Newfield Institute

Newfield Newsletter Banner

Alan Sieler

Welcome to our second issue of Observing Differently for the year.

We continue to be very grateful for the existence of online technology that enables us to continue to run our courses and for them to be so well received. Already this year we have run many segments of the 18 month Certified Ontological Coaching and Leadership Program in Australia, South Africa and Europe, as well as the three-day Ontological Coaching and Leadership in Action workshop in South Africa, Asia and Europe.

Until the COVID vaccine roll out is complete and shown to be effective we will continue to offer online options for all programs. The risk of border closures with interstate travel for non-Melbournians means that the opening conference for the next 18-month program in July will be online (see dates below).

However, in anticipation of the continuation of negligible or nil number of COVID cases in Perth and Melbourne we will be offering the three-day workshop in each city in May as an in-person option (see dates below).

And now to the article for this issue – and what a beautifully written piece this is, focusing on what we consider to be a basic mood of life, which is the mood of Resentment. South African ontological graduate Claudia Boers has written very insightfully about her own experience of this mood and what she has learned in working with coaching clients. Claudia has developed a highly successful global coaching practice since completing the 18-month course a few years ago, with moods being an integral part of her coaching. I think you will find this absorbing and beneficial reading.

Until the next issue ... very best wishes.

Alan Sieler


Using Requests to Constructively Deal with Anger
By Claudia Boers

"How dare they?" "She just doesn’t care." "He’s so selfish." "It’s so obvious, why would they do it like that?" "It’s so unfair!" "He’s done it all wrong again, is he stupid?" "She’s going to pay for this." "Why do I have to do everything if I want it done properly?" "I wish people would pay attention!" "She’s just lazy!"

Welcome to the mood of Resentment. Does any of this frustration, anger, harsh negative judgement and criticism (in contrast to critique) feel familiar to you? If so, you’re not alone. Resentment, which is what I call this cluster of emotions, is a mood many of us get trapped in. It’s one of the most difficult moods to overcome because we get hooked by its satisfying energy and enticing sense of superiority. We suffer in this mood because being stuck in Resentment is like taking poison and waiting for your enemy to die - the person who actually suffers the most is the person who’s seething. So how do we productively navigate our way out of Resentment? Read on to learn how the simple act of making an effective request can free us from this toxic mood.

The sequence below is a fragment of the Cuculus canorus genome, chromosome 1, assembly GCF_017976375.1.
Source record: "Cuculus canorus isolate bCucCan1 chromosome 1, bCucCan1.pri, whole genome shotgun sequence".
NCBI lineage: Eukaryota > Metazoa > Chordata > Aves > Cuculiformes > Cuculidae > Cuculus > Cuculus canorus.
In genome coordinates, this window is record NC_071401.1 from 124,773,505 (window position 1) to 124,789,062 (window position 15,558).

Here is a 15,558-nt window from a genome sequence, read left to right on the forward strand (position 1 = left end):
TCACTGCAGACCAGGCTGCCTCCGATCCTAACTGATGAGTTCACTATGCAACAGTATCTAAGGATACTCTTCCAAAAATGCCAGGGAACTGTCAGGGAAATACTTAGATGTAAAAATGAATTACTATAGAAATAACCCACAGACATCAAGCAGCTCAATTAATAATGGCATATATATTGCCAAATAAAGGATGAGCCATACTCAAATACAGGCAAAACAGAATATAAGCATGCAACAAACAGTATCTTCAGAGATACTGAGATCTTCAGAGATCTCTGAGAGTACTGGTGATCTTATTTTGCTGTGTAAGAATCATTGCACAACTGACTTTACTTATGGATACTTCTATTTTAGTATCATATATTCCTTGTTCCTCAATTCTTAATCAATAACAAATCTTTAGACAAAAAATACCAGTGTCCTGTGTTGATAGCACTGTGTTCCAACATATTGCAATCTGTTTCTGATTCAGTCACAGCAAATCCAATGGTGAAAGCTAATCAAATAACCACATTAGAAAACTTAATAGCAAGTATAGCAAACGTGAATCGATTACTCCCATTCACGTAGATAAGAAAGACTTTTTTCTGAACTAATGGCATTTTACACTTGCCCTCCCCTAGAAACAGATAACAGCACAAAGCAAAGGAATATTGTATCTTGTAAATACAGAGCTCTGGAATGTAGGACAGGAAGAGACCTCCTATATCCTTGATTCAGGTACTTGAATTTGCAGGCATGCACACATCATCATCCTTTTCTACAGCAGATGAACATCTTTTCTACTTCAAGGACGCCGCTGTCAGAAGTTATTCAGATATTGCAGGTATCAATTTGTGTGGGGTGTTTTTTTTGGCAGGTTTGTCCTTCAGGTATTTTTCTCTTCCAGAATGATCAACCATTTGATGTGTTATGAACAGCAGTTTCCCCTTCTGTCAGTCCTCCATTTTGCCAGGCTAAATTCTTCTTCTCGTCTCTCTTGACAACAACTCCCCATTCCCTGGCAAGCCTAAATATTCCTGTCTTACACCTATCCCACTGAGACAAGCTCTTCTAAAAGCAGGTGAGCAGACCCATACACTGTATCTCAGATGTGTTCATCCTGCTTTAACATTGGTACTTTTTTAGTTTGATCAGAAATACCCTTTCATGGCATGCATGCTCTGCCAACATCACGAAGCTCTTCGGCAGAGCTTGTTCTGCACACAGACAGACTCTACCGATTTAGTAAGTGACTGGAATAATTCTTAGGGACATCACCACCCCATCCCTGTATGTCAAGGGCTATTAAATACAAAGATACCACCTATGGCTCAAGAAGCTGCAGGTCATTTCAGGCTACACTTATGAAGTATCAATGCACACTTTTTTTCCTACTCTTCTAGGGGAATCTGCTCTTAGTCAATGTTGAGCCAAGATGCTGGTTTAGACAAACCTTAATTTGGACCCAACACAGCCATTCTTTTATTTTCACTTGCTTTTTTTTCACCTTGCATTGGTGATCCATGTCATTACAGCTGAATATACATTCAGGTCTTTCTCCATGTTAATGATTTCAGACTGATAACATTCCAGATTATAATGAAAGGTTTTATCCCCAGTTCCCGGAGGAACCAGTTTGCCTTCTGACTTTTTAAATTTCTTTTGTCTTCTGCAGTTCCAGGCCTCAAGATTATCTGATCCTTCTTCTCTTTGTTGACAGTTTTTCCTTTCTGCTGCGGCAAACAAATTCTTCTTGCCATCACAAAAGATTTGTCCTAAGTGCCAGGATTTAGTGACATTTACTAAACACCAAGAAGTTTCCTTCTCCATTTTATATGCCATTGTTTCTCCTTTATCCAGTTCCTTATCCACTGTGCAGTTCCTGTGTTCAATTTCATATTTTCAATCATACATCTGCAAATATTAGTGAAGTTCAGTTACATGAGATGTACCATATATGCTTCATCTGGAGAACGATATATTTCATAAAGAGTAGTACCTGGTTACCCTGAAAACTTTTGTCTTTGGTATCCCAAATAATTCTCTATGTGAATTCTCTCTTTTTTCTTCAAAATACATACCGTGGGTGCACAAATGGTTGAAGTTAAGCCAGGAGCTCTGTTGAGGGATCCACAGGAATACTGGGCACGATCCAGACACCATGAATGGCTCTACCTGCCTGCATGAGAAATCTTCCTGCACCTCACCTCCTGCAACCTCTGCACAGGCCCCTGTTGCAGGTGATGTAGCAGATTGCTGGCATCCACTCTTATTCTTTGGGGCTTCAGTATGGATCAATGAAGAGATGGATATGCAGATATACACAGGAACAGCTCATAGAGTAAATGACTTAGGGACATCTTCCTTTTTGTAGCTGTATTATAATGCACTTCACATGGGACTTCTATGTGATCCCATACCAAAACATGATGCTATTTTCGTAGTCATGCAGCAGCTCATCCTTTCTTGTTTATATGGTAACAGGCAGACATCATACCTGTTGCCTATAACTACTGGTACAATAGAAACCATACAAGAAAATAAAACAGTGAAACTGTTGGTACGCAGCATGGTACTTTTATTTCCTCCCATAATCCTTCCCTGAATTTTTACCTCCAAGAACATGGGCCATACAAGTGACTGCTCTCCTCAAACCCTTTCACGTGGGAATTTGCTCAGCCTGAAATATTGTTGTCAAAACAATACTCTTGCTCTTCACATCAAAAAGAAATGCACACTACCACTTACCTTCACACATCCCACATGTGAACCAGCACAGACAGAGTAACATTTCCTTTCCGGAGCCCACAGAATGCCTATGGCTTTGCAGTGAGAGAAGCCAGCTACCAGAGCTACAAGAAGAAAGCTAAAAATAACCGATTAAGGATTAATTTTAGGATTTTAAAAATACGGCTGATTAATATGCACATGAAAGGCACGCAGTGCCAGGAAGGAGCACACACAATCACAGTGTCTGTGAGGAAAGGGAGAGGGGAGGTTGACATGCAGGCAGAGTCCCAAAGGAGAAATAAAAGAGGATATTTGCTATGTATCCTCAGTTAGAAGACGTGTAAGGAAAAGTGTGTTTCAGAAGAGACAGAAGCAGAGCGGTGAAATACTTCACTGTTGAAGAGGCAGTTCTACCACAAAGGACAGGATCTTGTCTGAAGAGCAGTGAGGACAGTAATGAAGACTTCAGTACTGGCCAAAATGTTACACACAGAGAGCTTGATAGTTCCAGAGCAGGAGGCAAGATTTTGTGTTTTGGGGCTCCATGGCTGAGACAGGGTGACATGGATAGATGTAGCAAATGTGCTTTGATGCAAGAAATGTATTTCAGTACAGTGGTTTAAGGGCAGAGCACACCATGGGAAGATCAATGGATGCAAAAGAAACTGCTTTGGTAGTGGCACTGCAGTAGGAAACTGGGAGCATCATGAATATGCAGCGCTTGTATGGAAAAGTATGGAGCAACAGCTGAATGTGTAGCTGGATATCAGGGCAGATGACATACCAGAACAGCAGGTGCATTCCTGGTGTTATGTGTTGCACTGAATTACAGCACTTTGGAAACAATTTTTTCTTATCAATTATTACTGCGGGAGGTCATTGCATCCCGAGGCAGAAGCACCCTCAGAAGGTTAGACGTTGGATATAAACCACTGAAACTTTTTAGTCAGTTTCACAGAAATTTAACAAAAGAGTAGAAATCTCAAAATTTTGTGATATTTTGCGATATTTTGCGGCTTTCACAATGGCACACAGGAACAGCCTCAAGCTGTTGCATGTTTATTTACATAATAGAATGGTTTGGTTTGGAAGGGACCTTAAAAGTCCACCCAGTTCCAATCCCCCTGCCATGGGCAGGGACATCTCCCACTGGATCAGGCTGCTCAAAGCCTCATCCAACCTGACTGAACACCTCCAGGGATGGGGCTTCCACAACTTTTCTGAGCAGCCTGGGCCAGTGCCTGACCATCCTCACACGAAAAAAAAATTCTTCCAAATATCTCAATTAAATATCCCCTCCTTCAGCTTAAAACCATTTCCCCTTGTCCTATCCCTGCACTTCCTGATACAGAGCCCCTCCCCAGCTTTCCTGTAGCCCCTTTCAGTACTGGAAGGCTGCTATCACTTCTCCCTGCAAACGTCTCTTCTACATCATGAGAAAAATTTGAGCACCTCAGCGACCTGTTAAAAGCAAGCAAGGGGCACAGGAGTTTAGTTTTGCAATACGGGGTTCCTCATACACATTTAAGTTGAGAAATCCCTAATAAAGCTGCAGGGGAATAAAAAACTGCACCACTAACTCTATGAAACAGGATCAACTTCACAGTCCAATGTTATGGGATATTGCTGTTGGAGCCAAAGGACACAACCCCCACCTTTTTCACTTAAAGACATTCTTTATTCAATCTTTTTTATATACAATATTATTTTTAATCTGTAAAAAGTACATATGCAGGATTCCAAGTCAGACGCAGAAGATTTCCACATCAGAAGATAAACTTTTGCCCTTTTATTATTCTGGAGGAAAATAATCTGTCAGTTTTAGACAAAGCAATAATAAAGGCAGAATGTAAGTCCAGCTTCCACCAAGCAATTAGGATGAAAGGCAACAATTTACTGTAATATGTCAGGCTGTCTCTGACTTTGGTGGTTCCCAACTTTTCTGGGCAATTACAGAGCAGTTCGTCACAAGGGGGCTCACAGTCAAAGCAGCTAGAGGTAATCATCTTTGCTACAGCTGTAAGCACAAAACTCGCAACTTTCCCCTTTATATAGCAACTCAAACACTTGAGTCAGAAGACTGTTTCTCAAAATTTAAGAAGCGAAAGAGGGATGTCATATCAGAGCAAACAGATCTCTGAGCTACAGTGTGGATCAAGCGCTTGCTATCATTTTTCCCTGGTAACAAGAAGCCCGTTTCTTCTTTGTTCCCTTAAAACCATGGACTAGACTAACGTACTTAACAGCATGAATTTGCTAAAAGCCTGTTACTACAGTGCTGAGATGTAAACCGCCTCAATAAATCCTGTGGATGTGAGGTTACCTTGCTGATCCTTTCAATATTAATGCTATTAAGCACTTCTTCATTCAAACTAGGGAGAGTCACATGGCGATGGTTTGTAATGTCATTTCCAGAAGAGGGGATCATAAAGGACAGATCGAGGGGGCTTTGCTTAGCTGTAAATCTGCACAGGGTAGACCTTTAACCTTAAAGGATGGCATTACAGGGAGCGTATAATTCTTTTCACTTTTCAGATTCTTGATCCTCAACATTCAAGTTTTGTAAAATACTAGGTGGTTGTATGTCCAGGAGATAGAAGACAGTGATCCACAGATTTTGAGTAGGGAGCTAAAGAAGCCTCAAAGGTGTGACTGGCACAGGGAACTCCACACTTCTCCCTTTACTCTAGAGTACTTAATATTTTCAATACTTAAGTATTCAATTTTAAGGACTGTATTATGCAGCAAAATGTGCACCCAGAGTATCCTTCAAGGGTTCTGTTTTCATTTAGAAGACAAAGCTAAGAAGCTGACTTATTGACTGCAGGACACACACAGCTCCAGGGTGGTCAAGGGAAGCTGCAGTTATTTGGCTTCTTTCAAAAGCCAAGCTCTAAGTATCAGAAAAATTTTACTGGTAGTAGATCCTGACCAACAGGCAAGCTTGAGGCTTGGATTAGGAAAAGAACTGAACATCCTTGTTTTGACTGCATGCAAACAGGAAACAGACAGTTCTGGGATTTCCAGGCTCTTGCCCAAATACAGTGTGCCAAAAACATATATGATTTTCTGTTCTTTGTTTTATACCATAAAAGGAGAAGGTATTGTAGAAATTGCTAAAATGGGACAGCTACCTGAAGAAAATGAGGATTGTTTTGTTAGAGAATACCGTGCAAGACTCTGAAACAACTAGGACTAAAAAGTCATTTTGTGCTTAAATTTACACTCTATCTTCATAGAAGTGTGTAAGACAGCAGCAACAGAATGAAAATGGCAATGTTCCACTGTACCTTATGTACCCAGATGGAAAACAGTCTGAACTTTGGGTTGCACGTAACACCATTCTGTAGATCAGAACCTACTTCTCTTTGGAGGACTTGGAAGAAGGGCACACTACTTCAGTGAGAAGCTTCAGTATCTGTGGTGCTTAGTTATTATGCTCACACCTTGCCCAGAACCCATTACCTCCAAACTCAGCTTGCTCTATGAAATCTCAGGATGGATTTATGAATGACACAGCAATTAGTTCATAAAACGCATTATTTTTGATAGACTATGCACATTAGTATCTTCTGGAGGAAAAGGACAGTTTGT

Resentment focuses on the past at the cost of the future

In Resentment, we become fixated on what’s already happened. The problem with this is that what’s done is done and it’s not going to change. This might be something that’s happened or the way someone’s behaved, but it’s past tense. There might be an element of anticipation that a certain behaviour or issue will continue, but Resentment itself is about historical facts. One of my clients, Susan, used to get frustrated by what she considered to be the lack of initiative and job dedication shown by a younger member of her team. "She’s so lazy and doesn’t seem to care. When I was in her position I worked my socks off. Nothing was too much - I’d stay late and go above and beyond to show how invested I was in the company. Storme never does anything she doesn’t have to, and yet she’s disappointed at the average performance rating I’ve given her. This generation is unbelievable!" As you can see from this example, in Resentment we end up looking back and feeling wrong done by and indignant, or just plain furious, and this is where we get stuck. It’s not a nice place to be.

»  Read the article in the Interpersonal Relationships section

Newfield Institute operates as the Ontological Coaching Institute in Africa, Asia, Europe and the UK.


Ontological Coaching and Leadership in Action Workshop

• 20, 22 and 25 May 2021 (Online)
• 24 - 26 May 2021 (Perth, In-person)
• 27 - 29 May 2021 (Melbourne, In-person)

»  Find out more

Certified Ontological Coaching and Leadership Program

(fully accredited by the International Coach Federation)

Commencing with the online Opening Conference 15, 17, 20 and 24 July 2021.

ICF Accreditation

»  Find out more

Newfield Institute

Newfield Institute Pty Ltd
Corporate and Personal Transformation

Melbourne – Head Office
7 Rigani Court, Blackburn VIC 3130

TEL: +61 3 9878 5501 ·

Melbourne · Brisbane · Canberra · Sydney · Perth

Join us on: